“[A 316 mm day rainfall] total has become much more commonplace: from a several hundred year storm in 1950 to a 25-50-year storm in 2017. Our covariate-based analysis indicates that this change is due to the anthropogenic increase in atmospheric CO2 concentrations and not natural ENSO variability.”

While I applaud Risser and Wehner for using actual data in their study, I find fault with their assumption that temperature is the only driver for precipitation and that the Clausius-Clapyron relationship is the only driver for specific humidity. These assumptions are speculative. Finally, assuming that the only drivers for temperature are CO2 and ENSO is extremely speculative. Other natural drivers for both global and local temperatures are well known, non-trivial, and should be considered. In particular, the Bray cycle is important as we exit the Little Ice Age and the shorter Atlantic Multidecadal Oscillation and other oceans cycles are important as discussed here.

Besides, modeling precipitation using such a simple natural model and then assigning all the excess precipitation to humans is not reasonable.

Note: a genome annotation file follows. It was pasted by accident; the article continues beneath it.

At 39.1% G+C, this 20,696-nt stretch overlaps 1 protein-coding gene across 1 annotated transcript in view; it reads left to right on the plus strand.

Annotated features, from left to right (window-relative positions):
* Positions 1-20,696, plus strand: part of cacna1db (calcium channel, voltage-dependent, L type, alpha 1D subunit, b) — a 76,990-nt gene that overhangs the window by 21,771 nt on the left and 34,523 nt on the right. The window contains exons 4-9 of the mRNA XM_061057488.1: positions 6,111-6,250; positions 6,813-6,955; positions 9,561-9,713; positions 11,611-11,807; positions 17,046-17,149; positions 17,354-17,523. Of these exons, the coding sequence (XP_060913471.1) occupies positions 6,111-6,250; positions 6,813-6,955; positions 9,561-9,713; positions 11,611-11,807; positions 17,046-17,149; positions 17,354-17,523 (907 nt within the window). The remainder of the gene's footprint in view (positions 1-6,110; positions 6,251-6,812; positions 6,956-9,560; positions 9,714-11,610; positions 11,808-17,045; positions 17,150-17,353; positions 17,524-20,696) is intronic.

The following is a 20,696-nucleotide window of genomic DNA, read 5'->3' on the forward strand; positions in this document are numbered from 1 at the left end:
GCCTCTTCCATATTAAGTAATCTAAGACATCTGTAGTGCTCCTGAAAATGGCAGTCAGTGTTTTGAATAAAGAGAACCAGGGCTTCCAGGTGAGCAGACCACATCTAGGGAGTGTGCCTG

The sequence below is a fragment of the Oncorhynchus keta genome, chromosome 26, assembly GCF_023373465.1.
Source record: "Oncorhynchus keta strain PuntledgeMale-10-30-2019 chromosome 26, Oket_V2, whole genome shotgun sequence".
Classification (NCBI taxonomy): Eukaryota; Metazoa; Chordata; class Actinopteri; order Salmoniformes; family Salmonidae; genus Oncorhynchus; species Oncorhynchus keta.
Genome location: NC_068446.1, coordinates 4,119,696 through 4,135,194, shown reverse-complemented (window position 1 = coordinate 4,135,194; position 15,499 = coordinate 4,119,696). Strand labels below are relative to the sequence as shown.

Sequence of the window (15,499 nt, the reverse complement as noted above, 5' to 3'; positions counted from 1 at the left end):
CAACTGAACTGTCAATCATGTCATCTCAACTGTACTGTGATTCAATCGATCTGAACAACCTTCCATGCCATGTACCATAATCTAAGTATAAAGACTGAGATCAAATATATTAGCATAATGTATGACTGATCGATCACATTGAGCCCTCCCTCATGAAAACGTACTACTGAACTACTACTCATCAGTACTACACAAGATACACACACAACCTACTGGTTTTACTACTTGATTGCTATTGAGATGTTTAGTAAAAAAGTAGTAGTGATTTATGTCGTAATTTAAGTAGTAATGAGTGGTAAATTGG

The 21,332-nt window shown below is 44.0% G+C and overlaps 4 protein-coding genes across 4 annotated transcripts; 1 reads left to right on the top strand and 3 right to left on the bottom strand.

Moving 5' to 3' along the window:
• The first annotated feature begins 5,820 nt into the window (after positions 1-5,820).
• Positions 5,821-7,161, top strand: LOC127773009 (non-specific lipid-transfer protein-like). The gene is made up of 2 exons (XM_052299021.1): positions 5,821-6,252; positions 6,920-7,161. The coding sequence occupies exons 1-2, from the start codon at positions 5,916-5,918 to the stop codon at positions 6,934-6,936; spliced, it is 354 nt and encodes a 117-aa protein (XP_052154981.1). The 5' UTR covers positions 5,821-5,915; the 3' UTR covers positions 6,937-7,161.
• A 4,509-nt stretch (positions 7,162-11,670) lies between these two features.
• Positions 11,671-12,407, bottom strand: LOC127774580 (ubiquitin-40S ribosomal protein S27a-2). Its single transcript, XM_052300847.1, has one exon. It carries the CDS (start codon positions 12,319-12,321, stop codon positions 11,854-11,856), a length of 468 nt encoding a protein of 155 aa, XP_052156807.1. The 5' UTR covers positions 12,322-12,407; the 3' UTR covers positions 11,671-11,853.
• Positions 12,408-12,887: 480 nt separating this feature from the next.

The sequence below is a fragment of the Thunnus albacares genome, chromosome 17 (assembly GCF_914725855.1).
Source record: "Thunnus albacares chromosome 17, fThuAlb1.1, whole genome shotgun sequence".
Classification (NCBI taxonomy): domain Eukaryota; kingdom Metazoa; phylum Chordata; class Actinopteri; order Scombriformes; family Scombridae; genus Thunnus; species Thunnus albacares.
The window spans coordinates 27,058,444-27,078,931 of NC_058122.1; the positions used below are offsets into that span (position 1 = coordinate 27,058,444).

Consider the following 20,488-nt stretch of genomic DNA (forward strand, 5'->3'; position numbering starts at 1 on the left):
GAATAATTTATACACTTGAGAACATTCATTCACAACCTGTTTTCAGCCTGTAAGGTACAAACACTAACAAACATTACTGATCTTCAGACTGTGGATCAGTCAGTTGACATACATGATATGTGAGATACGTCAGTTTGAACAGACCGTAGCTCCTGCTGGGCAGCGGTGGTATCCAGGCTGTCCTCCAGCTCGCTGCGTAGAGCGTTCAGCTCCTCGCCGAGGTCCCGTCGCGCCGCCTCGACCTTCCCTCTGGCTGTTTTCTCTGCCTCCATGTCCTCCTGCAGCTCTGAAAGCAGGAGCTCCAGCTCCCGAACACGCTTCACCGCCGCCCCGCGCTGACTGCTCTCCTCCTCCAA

Van Oldenborgh, et al., 2017, Environmental Research Letters, December 2017, also compares historical precipitation data to the Clausius-Clapyron (CC) expected rainfall for observed warming. This paper is very similar to Emanuel, 2017, and they also conclude that the positive trend in excess precipitation (above the expected CC precipitation) is caused by man-made climate change. They claim that humans made the precipitation 8% to 16% more intense. This is like the conclusions of Emanuel, 2017 because they used the very similar data and procedures. This conclusion is model-based and presented no evidence of human influence on the storm. Again, like Emanuel, 2017, the storm is one point, they fit a model to the single point, limited the inputs to CO2 and their interpretation of “nature” and then attributed everything above their “cyber-nature” to human influence.